This posting from the issue of Liturgy dealing with “Death and the Liturgy” is by Raggs Ragan, Canon Pastor of Trinity Episcopal Cathedral in Portland, Oregon, whose excerpt here explores the valuable insights from people of several faiths in her pastoral care with those who are dying.
Liturgy and ritual are important to humans, regardless of their belief systems. Christians are called to address the reality of dying through liturgical practices of our own particular traditions, but we also can learn about our own traditions vis-à-vis other traditions to shed light on how we might better facilitate companionship and dying for our own members. I employed the discipline of comparative theology to learn from contemporary Buddhist and Jewish colleagues. I expected to learn different things from these two very different traditions, one sharing our Abrahamic roots, the other from a very different root but influential in the development of hospice practice. What I learned from extensive reading and interviews of lay and ordained practitioners was that the two traditions (in their myriad variations) share some common perceptions which I found of great potential value to our Christian practice today.
Comparative theology does not encourage one tradition to appropriate what belongs to another, but by its light to better appreciate one’s own tradition asking the question: What do people in traditions other than mine do on the journey to and through death? The discipline of comparative theology is a respectful way to learn from one another without judgment, discovering ideas and practices that illuminate one’s home tradition. Francis Clooney describes comparative theology as “learning across religious borders in a way that discloses the truth of my faith, in the light of their faith.” [Francis X. Clooney, Comparative Theology (Chichester, UK: Wiley-Blackwell, 2010), 16].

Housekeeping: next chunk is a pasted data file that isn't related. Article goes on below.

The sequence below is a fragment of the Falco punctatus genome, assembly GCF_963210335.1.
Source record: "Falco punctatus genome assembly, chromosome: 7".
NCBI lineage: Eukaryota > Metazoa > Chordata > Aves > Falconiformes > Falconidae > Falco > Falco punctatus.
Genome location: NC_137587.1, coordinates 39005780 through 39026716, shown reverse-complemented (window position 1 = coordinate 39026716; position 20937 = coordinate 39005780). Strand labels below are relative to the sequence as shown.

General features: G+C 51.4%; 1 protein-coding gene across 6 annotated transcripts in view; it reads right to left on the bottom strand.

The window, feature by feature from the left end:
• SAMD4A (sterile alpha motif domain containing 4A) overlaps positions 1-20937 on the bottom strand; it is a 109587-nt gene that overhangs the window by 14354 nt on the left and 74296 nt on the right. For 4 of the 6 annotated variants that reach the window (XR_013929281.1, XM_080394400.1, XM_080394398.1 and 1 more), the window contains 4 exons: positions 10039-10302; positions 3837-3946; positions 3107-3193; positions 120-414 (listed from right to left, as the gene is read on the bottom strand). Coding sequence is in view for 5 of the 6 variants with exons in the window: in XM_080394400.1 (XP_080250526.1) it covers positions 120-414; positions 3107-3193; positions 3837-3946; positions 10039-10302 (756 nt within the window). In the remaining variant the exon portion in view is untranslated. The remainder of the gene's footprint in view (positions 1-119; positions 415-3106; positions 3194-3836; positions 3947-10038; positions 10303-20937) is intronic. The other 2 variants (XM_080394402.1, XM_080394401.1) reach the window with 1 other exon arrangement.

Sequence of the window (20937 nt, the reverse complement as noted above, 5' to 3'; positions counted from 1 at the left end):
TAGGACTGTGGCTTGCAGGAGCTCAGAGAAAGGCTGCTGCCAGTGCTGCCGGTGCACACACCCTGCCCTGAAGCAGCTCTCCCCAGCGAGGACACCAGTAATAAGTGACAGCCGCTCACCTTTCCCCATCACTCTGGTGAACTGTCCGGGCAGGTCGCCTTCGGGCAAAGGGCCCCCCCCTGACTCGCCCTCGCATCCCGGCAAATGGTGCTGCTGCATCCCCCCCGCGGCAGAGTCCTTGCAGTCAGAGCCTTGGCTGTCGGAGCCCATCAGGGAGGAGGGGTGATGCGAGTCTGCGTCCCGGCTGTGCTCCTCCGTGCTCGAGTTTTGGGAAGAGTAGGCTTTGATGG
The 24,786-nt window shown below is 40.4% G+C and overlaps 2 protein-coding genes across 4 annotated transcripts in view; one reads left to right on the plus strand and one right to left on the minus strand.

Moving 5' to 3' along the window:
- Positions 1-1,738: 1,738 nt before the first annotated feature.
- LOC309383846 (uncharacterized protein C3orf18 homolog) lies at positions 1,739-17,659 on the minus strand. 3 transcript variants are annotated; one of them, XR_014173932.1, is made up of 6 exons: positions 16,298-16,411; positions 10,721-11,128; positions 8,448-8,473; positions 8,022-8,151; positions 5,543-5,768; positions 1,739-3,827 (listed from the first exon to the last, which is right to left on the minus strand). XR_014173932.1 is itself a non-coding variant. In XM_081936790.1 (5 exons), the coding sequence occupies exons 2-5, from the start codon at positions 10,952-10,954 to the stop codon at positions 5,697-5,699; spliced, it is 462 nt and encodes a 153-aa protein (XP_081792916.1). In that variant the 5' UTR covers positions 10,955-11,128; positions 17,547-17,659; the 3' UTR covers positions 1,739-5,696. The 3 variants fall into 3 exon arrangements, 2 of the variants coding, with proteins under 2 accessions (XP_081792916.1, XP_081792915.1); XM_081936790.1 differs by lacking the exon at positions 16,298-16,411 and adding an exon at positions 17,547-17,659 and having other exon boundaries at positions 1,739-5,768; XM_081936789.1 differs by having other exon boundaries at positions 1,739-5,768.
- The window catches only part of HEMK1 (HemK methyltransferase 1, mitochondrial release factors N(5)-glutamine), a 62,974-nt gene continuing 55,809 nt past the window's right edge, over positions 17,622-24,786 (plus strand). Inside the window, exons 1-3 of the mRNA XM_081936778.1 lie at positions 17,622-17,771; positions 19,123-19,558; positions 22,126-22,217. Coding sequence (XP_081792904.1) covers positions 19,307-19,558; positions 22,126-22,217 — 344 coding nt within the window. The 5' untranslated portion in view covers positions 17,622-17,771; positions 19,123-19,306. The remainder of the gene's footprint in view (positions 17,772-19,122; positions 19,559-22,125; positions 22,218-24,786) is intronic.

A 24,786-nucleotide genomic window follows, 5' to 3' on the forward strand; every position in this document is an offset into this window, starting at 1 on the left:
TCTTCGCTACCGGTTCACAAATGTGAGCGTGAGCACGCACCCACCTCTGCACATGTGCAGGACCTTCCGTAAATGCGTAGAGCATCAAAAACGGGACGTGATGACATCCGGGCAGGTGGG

This deepens appreciation of one’s own practices in light of the other; it is not a contest. Comparative theology is not intellectual or spiritual tourism. The practice involves looking at specific values and ideas that are important in both the home tradition and the one “visited” in order to find new ways to use, have, or live them now.
Daniel Sheridan underscores the gifts of comparative theology by using the chemical model of a catalyst: “The catalyst ennobles and enhances the interaction of the two other substances, chemically, yet when the reaction is completed, the catalyst reemerges with its original state intact.” [Daniel P. Sheridan, Loving God: Krsna and Christ (Eerdmans, 2007)]. The catalyst sparks new images and understandings. He speaks of regarding the piece we study from the other as a beautiful gift, which we appreciate and return intact, making it clear that one intends not to appropriate what belongs to another, but to place it in relationship to oneself and one’s own tradition in such a way that it enhances their interaction, but itself remains unchanged.
My approach to this application of comparative theology was both through reading the pertinent literature and interviewing a number of lay and ordained Jewish and Buddhist practitioners about their experience and practice. The journey proved inspiring and enlightening, contributing to a long doctoral thesis. Here I hope to share some of the key observations as they have shaped my own thoughts on liturgies for use with dying people and their companions. Despite the great variety of belief and practice in both faith traditions, there were obvious common threads.
The full essay is available in Liturgy 33, no. 1 available by personal subscription and through many libraries.